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India is the second most populous country in the world. India has only two medals in her kitty. The state’s apathy towards sports is clearly visible from the huge gap in medal tally between India and the countries like China which has improved many fold in past three decades. However, despite this dismal performance, Indian sportswomen deserves accolades for their wonderful performance in Olympics. Their achievements carry a strong message to a society which is still grappling with its patriarchal set up.

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Deepa Karmakar is the first Indian Gymnast who qualified for the Olympics. She missed the Bronze by a whisker. Sakshi Malik, a wrester, won the Bronze for the country. PV Sindhu won the Silver in Badminton. Aditi Ashok, an 18 years old golfer will be playing in the finals today.

Their achievements are special because they have defied all the social and the economic barriers to attain their goal. Deepa Karmakar comes from a small state in North East India. She qualified for a sport which is dominated by developed countries and which requires heavy investments in equipment. She had to practice using old equipment or with cheaper substitutes, like mats piled up on top of each other in place of vaulting table. Despite these obstacles, her resolve and gumption to achieve her goal is commendable.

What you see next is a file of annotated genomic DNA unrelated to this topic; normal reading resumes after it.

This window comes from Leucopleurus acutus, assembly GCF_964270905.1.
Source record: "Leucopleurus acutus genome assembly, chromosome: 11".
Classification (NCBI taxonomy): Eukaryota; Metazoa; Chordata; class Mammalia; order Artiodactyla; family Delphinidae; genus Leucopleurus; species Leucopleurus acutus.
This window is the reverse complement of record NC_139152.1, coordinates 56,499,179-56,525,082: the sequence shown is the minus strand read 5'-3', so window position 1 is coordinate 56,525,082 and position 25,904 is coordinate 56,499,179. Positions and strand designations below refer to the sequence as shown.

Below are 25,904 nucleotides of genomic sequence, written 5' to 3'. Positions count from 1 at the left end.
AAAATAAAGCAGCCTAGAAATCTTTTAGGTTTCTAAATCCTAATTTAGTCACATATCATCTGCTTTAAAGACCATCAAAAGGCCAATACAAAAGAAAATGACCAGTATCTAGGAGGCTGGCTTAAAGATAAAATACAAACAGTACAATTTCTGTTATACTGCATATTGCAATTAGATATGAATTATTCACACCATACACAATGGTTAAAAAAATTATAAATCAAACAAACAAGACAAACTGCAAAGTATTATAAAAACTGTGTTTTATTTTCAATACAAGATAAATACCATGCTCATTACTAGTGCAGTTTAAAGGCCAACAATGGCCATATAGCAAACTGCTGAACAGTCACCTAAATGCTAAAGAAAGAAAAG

Sakshi Malik is yet another example who defied social norms and brought laurels to the nation. She comes from a state in India which is infamous for female foeticide and orthodox practices like honour killings. Her parents’ move to make her a wrestler was resisted by the elders in the society. She chose to play a sport which is considered to be a man’s sport. Her determination will inspire many in the time to come.

The whole nation was watching PV Sindhu playing in the finals yesterday. This was for the first time that all Indians were cheering for a sportsperson belonging to a game other than the cricket.

DE20_PEOPLE_WAT_DE_2979532f.jpgPeople Enjoying PV Sindhu’s match in Delhi.

These sportswomen have given the sense of togetherness to the country. It is very rare that people put their cast, creed, religious, regional and ethnic identities aside and celebrate the success of someone representing the country with such fervour.

Today, we all are celebrating their success, claiming their victory as India’s victory, but we should not forget that they traversed this journey alone. The state cannot run away from its responsibility and then become a beneficiary of the fruits of their hard-work. The need of the hour is to have collaborative efforts by both the public and the private sector to hunt for the talent in the country, provide them with necessary support and chisel their skills for the future Olympics.

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